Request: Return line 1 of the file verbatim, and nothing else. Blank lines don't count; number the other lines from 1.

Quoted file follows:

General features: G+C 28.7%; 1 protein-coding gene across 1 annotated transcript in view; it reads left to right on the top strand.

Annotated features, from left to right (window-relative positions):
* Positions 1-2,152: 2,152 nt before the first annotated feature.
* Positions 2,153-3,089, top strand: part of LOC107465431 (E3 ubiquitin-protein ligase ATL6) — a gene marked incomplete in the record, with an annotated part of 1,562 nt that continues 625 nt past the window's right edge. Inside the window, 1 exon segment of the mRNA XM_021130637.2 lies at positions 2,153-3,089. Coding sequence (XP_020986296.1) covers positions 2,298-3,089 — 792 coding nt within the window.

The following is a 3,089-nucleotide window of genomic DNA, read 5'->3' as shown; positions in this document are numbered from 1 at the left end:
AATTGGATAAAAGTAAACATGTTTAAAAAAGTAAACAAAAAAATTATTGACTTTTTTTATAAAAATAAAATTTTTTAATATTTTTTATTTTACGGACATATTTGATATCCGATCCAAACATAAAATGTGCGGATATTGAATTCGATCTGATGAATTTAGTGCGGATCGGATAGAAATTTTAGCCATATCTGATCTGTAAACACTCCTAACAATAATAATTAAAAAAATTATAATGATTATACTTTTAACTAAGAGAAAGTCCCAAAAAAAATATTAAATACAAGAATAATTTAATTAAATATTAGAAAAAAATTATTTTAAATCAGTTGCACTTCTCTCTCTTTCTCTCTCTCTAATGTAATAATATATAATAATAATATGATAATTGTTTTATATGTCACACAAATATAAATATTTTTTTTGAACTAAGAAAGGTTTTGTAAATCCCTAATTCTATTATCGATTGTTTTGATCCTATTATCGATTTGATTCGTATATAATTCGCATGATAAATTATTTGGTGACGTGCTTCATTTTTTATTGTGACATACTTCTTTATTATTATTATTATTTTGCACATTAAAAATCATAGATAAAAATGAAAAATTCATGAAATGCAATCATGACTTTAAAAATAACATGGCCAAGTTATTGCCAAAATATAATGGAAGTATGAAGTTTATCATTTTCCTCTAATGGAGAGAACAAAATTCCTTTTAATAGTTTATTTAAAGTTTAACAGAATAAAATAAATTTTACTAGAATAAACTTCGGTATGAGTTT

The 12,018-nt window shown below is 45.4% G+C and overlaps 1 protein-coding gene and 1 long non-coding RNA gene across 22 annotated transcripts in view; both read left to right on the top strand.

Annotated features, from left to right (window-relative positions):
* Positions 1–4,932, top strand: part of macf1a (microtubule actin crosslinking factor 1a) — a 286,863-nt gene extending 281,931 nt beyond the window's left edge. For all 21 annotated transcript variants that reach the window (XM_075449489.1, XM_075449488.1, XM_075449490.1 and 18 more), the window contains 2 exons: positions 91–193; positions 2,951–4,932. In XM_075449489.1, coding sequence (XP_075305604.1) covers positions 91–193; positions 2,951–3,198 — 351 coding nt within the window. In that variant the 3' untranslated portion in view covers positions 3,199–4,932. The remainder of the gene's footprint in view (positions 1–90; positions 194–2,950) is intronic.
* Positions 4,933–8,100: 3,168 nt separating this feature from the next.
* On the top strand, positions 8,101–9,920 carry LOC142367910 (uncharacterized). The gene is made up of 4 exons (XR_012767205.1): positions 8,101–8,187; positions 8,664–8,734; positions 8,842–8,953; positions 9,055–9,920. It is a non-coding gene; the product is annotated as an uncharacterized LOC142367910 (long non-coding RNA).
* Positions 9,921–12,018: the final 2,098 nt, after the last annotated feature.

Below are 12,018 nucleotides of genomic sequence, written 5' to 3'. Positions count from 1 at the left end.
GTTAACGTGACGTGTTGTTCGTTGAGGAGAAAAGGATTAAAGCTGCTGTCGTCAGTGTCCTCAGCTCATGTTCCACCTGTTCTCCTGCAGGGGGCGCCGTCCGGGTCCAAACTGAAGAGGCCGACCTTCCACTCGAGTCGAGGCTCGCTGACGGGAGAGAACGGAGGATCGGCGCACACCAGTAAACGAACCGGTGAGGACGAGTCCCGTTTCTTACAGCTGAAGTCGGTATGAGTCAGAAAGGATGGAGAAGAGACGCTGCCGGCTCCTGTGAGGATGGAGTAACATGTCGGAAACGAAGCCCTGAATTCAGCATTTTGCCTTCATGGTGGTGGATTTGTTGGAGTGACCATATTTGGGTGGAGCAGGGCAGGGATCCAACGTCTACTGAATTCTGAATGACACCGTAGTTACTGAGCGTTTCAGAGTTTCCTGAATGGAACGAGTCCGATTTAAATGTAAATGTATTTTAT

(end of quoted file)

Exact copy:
General features: G+C 28.7%; 1 protein-coding gene across 1 annotated transcript in view; it reads left to right on the top strand.